EUR on brink of historic losing streak
EURUSD has fallen for eight days in a row, and were it to fall again on Thursday, it would be the longest consecutive losing streak in the single currency’s history.
According to HSBC, the last time the euro suffered an eight-day losing streak was in November 2002, when looking at London closing prices from Bloomberg. “If you want to help make history, you should be selling the euro today,” says David Bloom, head of FX research at HSBC.
“EURUSD is succumbing to a new reality, where politics has become the new economics,” he adds, citing the seismic shift in the political scene, with France’s new political complexion, fresh talk of a Greek exit from the euro, and a Spanish bank bailout.
However, despite rising political turmoil, the euro has failed to capitulate. EURUSD has made a steady grind lower, losing 2.1% in eight days and trading around the $1.2950 mark at midday in London on Thursday.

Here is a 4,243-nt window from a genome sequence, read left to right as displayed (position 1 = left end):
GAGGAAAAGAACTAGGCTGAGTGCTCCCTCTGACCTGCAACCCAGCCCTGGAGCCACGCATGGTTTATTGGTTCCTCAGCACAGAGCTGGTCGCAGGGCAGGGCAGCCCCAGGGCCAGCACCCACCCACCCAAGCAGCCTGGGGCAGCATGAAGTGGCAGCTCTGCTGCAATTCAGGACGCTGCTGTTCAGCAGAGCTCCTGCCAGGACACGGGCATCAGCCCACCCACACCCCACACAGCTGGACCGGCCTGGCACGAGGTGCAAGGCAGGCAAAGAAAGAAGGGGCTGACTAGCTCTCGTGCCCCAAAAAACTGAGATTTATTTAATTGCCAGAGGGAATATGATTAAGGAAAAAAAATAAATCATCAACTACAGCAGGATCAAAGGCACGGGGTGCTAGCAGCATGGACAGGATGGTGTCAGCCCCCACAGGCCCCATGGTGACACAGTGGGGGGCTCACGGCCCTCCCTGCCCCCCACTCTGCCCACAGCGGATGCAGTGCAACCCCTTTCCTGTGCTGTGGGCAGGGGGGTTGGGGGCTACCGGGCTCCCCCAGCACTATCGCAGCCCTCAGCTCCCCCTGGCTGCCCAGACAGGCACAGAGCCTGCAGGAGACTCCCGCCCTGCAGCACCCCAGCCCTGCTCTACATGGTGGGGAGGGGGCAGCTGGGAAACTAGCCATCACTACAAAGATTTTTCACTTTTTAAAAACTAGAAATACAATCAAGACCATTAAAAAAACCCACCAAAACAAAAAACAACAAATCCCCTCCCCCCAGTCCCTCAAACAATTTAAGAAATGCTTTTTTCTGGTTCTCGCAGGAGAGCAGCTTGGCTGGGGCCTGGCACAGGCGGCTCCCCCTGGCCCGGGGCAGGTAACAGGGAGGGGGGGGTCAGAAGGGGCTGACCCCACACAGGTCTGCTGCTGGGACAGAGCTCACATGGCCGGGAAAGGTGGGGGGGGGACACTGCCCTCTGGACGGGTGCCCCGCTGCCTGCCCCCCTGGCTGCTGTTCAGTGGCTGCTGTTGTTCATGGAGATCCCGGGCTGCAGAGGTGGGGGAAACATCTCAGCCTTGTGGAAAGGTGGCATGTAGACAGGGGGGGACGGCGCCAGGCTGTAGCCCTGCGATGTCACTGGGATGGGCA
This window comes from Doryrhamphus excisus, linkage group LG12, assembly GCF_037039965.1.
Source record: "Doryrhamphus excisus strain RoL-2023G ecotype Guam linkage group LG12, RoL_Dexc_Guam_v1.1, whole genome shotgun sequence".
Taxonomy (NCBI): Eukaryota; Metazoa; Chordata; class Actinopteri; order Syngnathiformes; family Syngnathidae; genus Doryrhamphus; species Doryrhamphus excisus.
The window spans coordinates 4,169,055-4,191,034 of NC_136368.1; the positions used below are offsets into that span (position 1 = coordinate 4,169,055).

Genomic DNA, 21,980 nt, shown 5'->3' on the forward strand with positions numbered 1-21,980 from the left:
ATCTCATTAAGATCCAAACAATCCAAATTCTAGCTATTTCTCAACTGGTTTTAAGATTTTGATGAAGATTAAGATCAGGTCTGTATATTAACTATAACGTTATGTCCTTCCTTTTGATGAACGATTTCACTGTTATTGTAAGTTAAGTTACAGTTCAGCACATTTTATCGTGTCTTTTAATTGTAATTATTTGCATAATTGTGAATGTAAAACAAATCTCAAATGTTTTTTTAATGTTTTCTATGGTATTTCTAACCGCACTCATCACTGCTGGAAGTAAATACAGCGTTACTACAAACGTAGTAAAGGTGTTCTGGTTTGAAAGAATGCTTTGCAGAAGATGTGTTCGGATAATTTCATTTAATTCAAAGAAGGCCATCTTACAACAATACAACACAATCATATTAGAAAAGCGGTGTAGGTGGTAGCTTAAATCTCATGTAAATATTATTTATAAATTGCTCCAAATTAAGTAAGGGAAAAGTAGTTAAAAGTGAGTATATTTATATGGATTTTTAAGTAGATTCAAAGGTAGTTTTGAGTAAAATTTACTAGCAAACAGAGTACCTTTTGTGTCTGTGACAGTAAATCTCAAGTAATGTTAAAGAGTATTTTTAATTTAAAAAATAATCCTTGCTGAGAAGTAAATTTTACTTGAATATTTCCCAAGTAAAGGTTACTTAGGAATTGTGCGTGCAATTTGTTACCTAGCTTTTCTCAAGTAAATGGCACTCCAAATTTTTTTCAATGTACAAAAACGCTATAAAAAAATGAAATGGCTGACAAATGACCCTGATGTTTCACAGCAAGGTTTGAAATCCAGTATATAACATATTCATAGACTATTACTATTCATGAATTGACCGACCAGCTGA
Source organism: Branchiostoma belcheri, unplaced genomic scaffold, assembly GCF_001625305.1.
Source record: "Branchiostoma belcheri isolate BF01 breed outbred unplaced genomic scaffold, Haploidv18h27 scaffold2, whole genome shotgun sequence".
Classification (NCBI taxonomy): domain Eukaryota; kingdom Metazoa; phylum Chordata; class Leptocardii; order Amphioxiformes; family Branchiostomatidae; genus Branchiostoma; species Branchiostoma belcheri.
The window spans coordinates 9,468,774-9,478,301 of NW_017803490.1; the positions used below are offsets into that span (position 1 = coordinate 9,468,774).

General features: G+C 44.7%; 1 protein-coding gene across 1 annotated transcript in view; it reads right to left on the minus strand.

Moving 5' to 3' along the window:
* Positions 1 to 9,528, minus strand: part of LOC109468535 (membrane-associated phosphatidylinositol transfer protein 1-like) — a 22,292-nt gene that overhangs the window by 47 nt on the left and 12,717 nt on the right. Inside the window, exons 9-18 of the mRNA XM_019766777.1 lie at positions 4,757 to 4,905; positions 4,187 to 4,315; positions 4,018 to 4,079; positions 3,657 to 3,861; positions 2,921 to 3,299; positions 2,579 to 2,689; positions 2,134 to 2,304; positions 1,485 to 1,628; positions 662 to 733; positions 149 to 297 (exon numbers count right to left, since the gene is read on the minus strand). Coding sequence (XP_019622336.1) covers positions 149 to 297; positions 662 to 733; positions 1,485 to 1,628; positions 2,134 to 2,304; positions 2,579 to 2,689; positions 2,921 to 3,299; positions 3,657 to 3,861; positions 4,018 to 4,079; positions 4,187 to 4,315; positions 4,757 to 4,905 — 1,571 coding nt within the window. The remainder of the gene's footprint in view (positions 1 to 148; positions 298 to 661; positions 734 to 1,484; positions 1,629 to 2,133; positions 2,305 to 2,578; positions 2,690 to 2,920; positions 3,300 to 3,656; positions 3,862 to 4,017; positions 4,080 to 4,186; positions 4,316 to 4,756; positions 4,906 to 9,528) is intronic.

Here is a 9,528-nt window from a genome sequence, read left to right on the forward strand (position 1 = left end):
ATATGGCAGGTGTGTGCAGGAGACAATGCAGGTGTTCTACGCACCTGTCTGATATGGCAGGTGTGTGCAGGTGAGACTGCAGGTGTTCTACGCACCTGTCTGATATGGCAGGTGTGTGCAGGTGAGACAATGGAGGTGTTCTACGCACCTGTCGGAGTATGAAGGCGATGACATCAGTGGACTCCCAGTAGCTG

Bloom warns that if you believe history has a tendency to repeat itself, it is worth noting that the 2002 losing streak was reversed in the eight days that followed the steady grind lower.
Bloom is cautious to remind us that the FX market is a fickle place, comparing the renewed euro bearishness to the seemingly misplaced bearishness on the Japanese yen earlier this year. USDJPY climbed through ¥84.00 in March and many thought it would continue to do so, as safe-haven flows receded and renewed emphasis on the Japanese debt situation came back into focus.
Since then, though, the yen has come back into favour, tumbling back below ¥80.00 against the dollar, 5% off its peak.